According to one embodiment an apparatus includes a fluid coolant and structure which reduces a pressure of the fluid coolant through a subambient pressure at which the coolant has a cooling temperature less than a temperature of the heat-generating structure. The apparatus also includes structure that directs a flow of the fluid coolant in the form of a liquid at a subambient pressure in a manner causing the liquid coolant to be brought into thermal communication with the heat-generating structure. The heat from the heat-generating structure causes the liquid coolant to boil and vaporize so that the coolant absorbs heat from the heat-generating structure as the coolant changes state. The structure is configured to circulate the fluid coolant through a flow loop while maintaining the pressure of the fluid coolant within a range having an upper bound less than ambient pressure. The apparatus also includes a first heat exchanger for exchanging heat between the fluid coolant flowing through the loop and a second coolant in an intermediary loop so as to condense the fluid coolant flowing through the loop to a liquid. The apparatus also includes a second heat exchanger for exchanging heat between the second coolant in the intermediary cooling loop and a body of water on which the ship is disposed.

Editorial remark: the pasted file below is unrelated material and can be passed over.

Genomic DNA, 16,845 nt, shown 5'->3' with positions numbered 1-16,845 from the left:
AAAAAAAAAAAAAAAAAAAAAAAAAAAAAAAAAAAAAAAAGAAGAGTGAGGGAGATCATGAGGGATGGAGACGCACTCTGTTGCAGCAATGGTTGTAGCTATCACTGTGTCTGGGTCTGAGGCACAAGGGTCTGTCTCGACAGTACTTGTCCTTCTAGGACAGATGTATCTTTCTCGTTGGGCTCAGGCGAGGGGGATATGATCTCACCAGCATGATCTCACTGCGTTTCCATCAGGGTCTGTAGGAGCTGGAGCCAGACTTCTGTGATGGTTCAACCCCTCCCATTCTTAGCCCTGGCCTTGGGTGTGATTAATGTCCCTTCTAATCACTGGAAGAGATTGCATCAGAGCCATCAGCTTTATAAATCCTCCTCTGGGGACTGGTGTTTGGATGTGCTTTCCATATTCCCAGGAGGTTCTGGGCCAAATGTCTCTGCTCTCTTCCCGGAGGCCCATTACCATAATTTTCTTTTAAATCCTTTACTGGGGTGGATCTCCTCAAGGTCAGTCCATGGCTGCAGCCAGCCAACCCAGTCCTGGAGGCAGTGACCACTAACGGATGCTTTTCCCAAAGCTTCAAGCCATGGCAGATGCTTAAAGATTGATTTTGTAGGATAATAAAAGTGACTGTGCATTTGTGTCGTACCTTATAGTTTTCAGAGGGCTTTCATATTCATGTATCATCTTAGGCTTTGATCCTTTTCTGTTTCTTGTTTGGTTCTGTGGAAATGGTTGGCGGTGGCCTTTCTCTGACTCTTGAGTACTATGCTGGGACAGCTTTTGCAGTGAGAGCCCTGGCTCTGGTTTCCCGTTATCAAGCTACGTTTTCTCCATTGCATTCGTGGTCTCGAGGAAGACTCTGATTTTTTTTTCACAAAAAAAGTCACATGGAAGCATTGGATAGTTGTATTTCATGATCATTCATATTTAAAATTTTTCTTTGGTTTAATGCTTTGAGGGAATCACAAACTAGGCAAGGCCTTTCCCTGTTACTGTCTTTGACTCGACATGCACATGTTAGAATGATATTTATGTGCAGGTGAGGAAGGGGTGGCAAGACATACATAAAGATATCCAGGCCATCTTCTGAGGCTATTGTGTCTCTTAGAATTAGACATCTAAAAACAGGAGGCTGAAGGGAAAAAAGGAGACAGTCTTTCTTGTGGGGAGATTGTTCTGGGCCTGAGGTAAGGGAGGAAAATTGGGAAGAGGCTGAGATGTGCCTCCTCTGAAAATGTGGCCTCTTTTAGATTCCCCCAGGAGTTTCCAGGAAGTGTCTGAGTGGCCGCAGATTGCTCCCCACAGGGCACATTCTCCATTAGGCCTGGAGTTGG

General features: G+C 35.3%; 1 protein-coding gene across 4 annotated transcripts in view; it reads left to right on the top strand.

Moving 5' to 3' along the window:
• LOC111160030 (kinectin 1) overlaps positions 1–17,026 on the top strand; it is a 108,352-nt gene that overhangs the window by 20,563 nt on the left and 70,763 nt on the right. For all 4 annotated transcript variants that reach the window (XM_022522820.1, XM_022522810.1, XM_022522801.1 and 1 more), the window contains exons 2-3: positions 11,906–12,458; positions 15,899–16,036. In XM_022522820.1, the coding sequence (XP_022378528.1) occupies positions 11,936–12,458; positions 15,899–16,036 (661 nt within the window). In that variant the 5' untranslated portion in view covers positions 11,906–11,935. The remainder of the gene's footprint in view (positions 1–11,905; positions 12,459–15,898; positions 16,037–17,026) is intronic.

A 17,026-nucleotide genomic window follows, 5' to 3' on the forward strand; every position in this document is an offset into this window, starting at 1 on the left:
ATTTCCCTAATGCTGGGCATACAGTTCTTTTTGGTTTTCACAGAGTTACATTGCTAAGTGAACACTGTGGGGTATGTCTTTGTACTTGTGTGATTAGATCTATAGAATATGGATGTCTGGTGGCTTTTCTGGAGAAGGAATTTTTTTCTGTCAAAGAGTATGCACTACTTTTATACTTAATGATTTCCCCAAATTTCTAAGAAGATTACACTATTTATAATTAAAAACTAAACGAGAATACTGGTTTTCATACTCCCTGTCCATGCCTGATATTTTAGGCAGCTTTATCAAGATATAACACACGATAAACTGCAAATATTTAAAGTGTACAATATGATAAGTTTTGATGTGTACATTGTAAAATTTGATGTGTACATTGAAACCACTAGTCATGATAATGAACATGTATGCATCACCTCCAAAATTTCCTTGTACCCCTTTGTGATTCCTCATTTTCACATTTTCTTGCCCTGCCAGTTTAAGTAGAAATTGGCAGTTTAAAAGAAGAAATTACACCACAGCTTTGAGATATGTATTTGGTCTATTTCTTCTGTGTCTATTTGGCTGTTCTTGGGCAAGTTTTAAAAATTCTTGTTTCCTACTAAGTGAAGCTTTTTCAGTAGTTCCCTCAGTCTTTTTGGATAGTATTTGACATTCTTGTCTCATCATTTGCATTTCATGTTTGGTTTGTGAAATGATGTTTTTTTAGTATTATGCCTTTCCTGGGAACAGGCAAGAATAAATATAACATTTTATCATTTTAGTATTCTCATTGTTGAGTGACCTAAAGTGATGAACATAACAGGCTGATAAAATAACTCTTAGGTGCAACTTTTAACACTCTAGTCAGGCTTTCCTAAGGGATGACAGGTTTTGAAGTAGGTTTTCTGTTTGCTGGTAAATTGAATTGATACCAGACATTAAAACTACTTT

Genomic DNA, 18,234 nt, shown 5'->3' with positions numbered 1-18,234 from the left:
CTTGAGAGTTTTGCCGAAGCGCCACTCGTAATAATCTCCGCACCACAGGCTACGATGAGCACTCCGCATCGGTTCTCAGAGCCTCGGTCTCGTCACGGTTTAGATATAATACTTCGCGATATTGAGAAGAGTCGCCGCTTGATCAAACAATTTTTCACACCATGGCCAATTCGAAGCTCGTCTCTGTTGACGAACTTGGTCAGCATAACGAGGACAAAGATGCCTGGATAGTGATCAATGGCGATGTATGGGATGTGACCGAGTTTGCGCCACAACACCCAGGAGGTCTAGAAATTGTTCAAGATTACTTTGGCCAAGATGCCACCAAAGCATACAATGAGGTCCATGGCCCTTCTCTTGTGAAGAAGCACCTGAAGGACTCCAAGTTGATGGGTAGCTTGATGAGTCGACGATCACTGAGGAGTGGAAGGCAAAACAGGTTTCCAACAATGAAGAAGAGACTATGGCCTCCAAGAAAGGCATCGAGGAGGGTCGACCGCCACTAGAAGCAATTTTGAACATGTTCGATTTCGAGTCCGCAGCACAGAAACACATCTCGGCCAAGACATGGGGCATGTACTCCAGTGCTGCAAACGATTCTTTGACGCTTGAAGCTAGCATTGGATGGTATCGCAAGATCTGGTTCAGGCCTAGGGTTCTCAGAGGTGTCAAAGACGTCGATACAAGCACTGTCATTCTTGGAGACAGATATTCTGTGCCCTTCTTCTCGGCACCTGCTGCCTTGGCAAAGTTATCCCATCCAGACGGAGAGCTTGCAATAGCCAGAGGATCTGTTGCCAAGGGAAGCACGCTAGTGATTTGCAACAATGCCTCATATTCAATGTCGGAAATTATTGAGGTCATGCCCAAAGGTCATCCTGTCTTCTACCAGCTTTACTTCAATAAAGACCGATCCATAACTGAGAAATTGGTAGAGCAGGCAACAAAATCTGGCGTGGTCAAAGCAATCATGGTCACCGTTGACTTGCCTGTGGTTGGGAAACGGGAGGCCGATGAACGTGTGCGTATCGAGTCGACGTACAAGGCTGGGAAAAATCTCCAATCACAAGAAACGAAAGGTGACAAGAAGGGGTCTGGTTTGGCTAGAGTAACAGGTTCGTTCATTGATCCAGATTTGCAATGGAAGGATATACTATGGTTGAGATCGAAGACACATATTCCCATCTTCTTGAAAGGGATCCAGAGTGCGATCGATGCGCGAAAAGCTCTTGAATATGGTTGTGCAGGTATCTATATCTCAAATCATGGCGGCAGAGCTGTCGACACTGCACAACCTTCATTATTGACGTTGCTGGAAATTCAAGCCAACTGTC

According to another embodiment, a method for cooling includes providing a primary fluid coolant in reducing a pressure of the primary fluid coolant to a subambient pressure at which the primary coolant has a cooling temperature less than a temperature of the heat of the heat-generating structure. The method also includes bringing the primary coolant at the subambient pressure into thermal communication with the heat-generating structure so that the primary coolant boils and vaporizes to thereby absorb heat from the heat-generating structure. The method also includes circulating the primary coolant through a flow loop while maintaining the pressure of the primary coolant within a range having an upper bound less than the ambient pressure. The flow loop is in thermal communication with a heat exchanger for removing heat from the primary coolant so as to condense the primary coolant to a liquid. The method also includes providing an intermediary cooling loop in thermal communication with the heat exchanger and exchanging, by the heat exchanger, heat from the primary coolant with an intermediary loop coolant in the intermediary cooling loop. The method also includes exchanging heat from the intermediary cooling loop coolant with a sink fluid.